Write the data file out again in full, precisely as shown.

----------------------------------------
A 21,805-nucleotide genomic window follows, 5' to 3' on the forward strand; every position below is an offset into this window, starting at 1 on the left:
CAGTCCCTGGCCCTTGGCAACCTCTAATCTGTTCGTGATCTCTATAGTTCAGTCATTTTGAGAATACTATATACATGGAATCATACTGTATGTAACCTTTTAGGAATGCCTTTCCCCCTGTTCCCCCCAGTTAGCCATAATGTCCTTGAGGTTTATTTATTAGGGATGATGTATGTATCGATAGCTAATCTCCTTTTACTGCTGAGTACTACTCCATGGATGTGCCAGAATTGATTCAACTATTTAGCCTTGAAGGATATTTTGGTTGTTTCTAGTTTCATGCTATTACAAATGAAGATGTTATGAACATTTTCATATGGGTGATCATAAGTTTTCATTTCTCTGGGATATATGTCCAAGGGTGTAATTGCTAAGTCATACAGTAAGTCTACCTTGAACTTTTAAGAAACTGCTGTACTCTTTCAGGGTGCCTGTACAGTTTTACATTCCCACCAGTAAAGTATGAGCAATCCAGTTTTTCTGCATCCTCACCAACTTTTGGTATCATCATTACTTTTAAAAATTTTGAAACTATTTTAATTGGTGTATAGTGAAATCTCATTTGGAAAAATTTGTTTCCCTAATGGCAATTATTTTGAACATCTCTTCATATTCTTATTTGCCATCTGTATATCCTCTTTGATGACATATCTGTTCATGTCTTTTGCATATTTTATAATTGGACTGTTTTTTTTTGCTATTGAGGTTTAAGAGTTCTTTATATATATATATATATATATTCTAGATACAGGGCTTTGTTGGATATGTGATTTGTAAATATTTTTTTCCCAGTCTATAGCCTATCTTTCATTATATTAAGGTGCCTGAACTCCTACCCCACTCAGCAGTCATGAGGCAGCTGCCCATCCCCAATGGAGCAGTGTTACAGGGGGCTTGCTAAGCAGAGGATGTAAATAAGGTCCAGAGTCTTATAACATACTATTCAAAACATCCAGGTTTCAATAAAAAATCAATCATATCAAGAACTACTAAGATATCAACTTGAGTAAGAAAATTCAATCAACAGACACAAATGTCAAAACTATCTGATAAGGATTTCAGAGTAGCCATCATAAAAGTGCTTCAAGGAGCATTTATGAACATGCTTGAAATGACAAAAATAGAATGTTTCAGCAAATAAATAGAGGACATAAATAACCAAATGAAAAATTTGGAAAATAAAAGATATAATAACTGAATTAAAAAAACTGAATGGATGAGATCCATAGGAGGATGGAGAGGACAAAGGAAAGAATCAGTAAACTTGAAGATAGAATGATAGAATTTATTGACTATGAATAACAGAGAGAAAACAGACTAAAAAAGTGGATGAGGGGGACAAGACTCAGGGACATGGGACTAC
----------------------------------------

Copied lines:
A 21,805-nucleotide genomic window follows, 5' to 3' on the forward strand; every position below is an offset into this window, starting at 1 on the left:
CAGTCCCTGGCCCTTGGCAACCTCTAATCTGTTCGTGATCTCTATAGTTCAGTCATTTTGAGAATACTATATACATGGAATCATACTGTATGTAACCTTTTAGGAATGCCTTTCCCCCTGTTCCCCCCAGTTAGCCATAATGTCCTTGAGGTTTATTTATTAGGGATGATGTATGTATCGATAGCTAATCTCCTTTTACTGCTGAGTACTACTCCATGGATGTGCCAGAATTGATTCAACTATTTAGCCTTGAAGGATATTTTGGTTGTTTCTAGTTTCATGCTATTACAAATGAAGATGTTATGAACATTTTCATATGGGTGATCATAAGTTTTCATTTCTCTGGGATATATGTCCAAGGGTGTAATTGCTAAGTCATACAGTAAGTCTACCTTGAACTTTTAAGAAACTGCTGTACTCTTTCAGGGTGCCTGTACAGTTTTACATTCCCACCAGTAAAGTATGAGCAATCCAGTTTTTCTGCATCCTCACCAACTTTTGGTATCATCATTACTTTTAAAAATTTTGAAACTATTTTAATTGGTGTATAGTGAAATCTCATTTGGAAAAATTTGTTTCCCTAATGGCAATTATTTTGAACATCTCTTCATATTCTTATTTGCCATCTGTATATCCTCTTTGATGACATATCTGTTCATGTCTTTTGCATATTTTATAATTGGACTGTTTTTTTTTGCTATTGAGGTTTAAGAGTTCTTTATATATATATATATATATATTCTAGATACAGGGCTTTGTTGGATATGTGATTTGTAAATATTTTTTTCCCAGTCTATAGCCTATCTTTCATTATATTAAGGTGCCTGAACTCCTACCCCACTCAGCAGTCATGAGGCAGCTGCCCATCCCCAATGGAGCAGTGTTACAGGGGGCTTGCTAAGCAGAGGATGTAAATAAGGTCCAGAGTCTTATAACATACTATTCAAAACATCCAGGTTTCAATAAAAAATCAATCATATCAAGAACTACTAAGATATCAACTTGAGTAAGAAAATTCAATCAACAGACACAAATGTCAAAACTATCTGATAAGGATTTCAGAGTAGCCATCATAAAAGTGCTTCAAGGAGCATTTATGAACATGCTTGAAATGACAAAAATAGAATGTTTCAGCAAATAAATAGAGGACATAAATAACCAAATGAAAAATTTGGAAAATAAAAGATATAATAACTGAATTAAAAAAACTGAATGGATGAGATCCATAGGAGGATGGAGAGGACAAAGGAAAGAATCAGTAAACTTGAAGATAGAATGATAGAATTTATTGACTATGAATAACAGAGAGAAAACAGACTAAAAAAGTGGATGAGGGGGACAAGACTCAGGGACATGGGACTAC